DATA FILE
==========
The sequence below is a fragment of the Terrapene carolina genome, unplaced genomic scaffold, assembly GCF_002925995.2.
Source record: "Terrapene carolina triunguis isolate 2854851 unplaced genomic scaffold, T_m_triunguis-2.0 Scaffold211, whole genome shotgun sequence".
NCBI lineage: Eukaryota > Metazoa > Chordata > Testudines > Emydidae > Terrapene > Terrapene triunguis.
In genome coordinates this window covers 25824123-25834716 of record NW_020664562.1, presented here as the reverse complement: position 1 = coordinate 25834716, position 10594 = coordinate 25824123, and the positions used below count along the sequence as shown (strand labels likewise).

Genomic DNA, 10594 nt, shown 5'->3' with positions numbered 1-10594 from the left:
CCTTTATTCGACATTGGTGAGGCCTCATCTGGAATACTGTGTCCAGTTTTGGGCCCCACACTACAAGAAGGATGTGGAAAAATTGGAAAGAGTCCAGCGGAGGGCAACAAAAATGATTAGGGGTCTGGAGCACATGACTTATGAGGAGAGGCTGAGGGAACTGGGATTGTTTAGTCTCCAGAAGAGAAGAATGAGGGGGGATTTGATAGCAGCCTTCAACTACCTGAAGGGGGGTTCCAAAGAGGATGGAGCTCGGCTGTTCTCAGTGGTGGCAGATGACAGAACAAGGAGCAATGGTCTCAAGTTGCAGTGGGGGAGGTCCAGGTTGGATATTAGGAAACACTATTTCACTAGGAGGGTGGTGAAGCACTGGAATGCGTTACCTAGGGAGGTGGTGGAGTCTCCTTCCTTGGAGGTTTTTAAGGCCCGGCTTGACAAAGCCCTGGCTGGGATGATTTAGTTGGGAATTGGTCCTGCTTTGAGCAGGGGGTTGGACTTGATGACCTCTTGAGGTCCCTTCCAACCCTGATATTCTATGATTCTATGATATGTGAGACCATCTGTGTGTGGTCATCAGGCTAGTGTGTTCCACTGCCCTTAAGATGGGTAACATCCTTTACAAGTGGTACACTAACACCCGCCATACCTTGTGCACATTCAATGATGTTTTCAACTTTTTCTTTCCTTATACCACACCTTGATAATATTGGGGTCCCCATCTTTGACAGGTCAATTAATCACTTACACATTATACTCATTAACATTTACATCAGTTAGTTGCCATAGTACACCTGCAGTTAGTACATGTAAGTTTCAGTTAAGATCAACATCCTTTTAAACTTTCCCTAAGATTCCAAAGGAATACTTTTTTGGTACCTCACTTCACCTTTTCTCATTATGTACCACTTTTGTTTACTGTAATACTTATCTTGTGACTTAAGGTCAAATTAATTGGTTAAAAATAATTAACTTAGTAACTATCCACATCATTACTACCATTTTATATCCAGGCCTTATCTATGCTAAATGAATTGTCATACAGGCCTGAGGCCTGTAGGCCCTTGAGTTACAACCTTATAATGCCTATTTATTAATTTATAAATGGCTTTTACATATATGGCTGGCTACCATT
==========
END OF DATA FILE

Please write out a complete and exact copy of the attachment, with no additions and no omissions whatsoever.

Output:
The sequence below is a fragment of the Terrapene carolina genome, unplaced genomic scaffold, assembly GCF_002925995.2.
Source record: "Terrapene carolina triunguis isolate 2854851 unplaced genomic scaffold, T_m_triunguis-2.0 Scaffold211, whole genome shotgun sequence".
NCBI lineage: Eukaryota > Metazoa > Chordata > Testudines > Emydidae > Terrapene > Terrapene triunguis.
In genome coordinates this window covers 25824123-25834716 of record NW_020664562.1, presented here as the reverse complement: position 1 = coordinate 25834716, position 10594 = coordinate 25824123, and the positions used below count along the sequence as shown (strand labels likewise).

Genomic DNA, 10594 nt, shown 5'->3' with positions numbered 1-10594 from the left:
CCTTTATTCGACATTGGTGAGGCCTCATCTGGAATACTGTGTCCAGTTTTGGGCCCCACACTACAAGAAGGATGTGGAAAAATTGGAAAGAGTCCAGCGGAGGGCAACAAAAATGATTAGGGGTCTGGAGCACATGACTTATGAGGAGAGGCTGAGGGAACTGGGATTGTTTAGTCTCCAGAAGAGAAGAATGAGGGGGGATTTGATAGCAGCCTTCAACTACCTGAAGGGGGGTTCCAAAGAGGATGGAGCTCGGCTGTTCTCAGTGGTGGCAGATGACAGAACAAGGAGCAATGGTCTCAAGTTGCAGTGGGGGAGGTCCAGGTTGGATATTAGGAAACACTATTTCACTAGGAGGGTGGTGAAGCACTGGAATGCGTTACCTAGGGAGGTGGTGGAGTCTCCTTCCTTGGAGGTTTTTAAGGCCCGGCTTGACAAAGCCCTGGCTGGGATGATTTAGTTGGGAATTGGTCCTGCTTTGAGCAGGGGGTTGGACTTGATGACCTCTTGAGGTCCCTTCCAACCCTGATATTCTATGATTCTATGATATGTGAGACCATCTGTGTGTGGTCATCAGGCTAGTGTGTTCCACTGCCCTTAAGATGGGTAACATCCTTTACAAGTGGTACACTAACACCCGCCATACCTTGTGCACATTCAATGATGTTTTCAACTTTTTCTTTCCTTATACCACACCTTGATAATATTGGGGTCCCCATCTTTGACAGGTCAATTAATCACTTACACATTATACTCATTAACATTTACATCAGTTAGTTGCCATAGTACACCTGCAGTTAGTACATGTAAGTTTCAGTTAAGATCAACATCCTTTTAAACTTTCCCTAAGATTCCAAAGGAATACTTTTTTGGTACCTCACTTCACCTTTTCTCATTATGTACCACTTTTGTTTACTGTAATACTTATCTTGTGACTTAAGGTCAAATTAATTGGTTAAAAATAATTAACTTAGTAACTATCCACATCATTACTACCATTTTATATCCAGGCCTTATCTATGCTAAATGAATTGTCATACAGGCCTGAGGCCTGTAGGCCCTTGAGTTACAACCTTATAATGCCTATTTATTAATTTATAAATGGCTTTTACATATATGGCTGGCTACCATT